Selecting, downloading and installing mods for a Bethesda game used to be a multi-day process. I remember for Morrowind patches of spending more time in the Mod forums than actually playing the game. And then of course, once you did actually start playing it was a slow dance of trepidation and learning.

Learning what your game liked. What mods it could handle together. Load order was important. Get it wrong and things might not work. Get it really wrong and you could expect to be summarily dropped to Desktop until you learnt your lesson.

The Steam Workshop has come along since those days and taught us a thing or two about streamlining the experience. It’s still far from perfect, but the ability to come along as a modding novice and just click ‘Subscribe’ to a mod-list from your favourite streamer or community member is incredible. Just like that, a comprehensive and already tested list of mods can be yours.

XCOM 2 supports this very well, and has spoiled me something fierce. RimWorld too actually — although I haven’t gotten around to it for my current install on the latest build yet. Technically, Skyrim does have Workshop support. Practically speaking… Eh.

This might be a hold-over of ill-will in the modding community from when Valve (briefly) attempted to charge for mods using Skyrim as the pilot game. There might be perfectly good technical reasons Steam Workshop doesn’t work for Skyrim. Or it might just be that for Skyrim, perfectly acceptable other solutions already existed.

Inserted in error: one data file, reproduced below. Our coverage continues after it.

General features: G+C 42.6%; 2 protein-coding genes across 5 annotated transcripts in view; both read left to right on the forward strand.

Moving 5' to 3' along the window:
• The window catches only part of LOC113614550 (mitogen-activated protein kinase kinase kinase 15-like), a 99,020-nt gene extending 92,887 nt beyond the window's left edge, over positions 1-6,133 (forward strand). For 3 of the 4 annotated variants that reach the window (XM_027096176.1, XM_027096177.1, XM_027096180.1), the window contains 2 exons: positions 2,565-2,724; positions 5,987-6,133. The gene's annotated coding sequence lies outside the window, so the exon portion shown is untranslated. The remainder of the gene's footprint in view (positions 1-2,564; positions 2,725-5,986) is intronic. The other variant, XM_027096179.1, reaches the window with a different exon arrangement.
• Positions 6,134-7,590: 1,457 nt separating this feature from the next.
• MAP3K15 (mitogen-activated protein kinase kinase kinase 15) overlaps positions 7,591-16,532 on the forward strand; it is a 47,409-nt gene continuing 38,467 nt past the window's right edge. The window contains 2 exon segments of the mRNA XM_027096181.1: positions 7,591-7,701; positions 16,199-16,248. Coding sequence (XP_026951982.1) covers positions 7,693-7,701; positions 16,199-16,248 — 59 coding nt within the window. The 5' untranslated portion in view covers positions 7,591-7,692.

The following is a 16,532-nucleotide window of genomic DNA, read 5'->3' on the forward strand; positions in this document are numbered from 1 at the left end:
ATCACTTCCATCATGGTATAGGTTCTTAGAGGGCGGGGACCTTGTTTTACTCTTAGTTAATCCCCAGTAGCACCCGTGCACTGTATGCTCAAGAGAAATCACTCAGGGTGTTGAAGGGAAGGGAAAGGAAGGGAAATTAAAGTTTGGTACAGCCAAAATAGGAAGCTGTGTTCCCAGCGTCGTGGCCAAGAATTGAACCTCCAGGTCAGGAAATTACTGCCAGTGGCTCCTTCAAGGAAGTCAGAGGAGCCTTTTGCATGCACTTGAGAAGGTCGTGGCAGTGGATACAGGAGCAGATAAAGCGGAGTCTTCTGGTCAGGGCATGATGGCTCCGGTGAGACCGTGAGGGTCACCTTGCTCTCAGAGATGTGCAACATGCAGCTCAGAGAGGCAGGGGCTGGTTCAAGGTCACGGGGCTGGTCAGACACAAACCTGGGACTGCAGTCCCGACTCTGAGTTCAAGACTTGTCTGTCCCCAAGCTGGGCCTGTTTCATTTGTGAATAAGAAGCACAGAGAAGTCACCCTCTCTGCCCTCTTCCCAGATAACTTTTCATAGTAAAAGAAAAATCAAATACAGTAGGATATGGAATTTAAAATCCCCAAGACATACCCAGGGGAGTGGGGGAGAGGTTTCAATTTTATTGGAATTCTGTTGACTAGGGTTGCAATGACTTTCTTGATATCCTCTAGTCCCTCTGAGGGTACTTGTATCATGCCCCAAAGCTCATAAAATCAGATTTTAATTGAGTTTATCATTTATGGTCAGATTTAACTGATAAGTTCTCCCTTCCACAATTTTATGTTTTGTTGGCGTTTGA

Whatever the case — Nexus Mods is still the recommended go-to when it comes to finding mods for Skyrim (and Fallout 4, and even ESO I believe).

The ‘Nexus Mod Manager’ of old has been rebranded to ‘Vortex‘ so I’ve given it a download, cracked my knuckles and prepared to get down and dirty with modding Skyrim again.

Installing Vortex

The first thing I noted is that it’s a reasonably heavy download for a mod manager. I mean, it’s not crazy. But it comes in just shy of 80MB. Not quite sure of the reason for that just yet, but it isn’t exactly a problem — just a curiosity.

The install went by quickly, and it booted into the client with no fuss. It presented me with the need to login to my Nexus Mods account but offered the nice touch of an oAuth login (confirm via website the authorisation request) rather than making me manually enter my details again. (Although manual entry was also an option.)

It detected the installed games that Vortex could handle pretty much immediately, but had an option to scan for more. Oout of my five, it could’ve done XCOM 2, ESO and Skyrim. I told it to manage ESO and Skyrim, but leave XCOM 2 alone.

Then — I received a stream of error notifications in the top right. Rut roh.

I hadn’t even picked a single mod yet! This didn’t bode well — except actually… I was about to be quite impressed.

The errors weren’t just ‘Sorry, you be screwed’ but actually linked through to precisely how to fix in settings and let you know exactly what action was required. For the first I simply had to change the mod install directory to the same drive as the games. Easy enough, and something I wanted to do anyway.

The second was letting me know I had never launched Skyrim: SE, and so I needed to start it up at least once to generate a profile before Vortex could have its way with it.

Installing Mods

Welp… I wrote that last paragraph sometime this morning. Sometime around 10am I think. I still wasn’t done installing and configuring mods by 2:30pm.

I did… Kind of go for a lot though.

My base guide of mods I sourced from here.

The main things I went rogue on were to install the 4K Skyrim texture pack instead of most of the texture packs recommended in that list.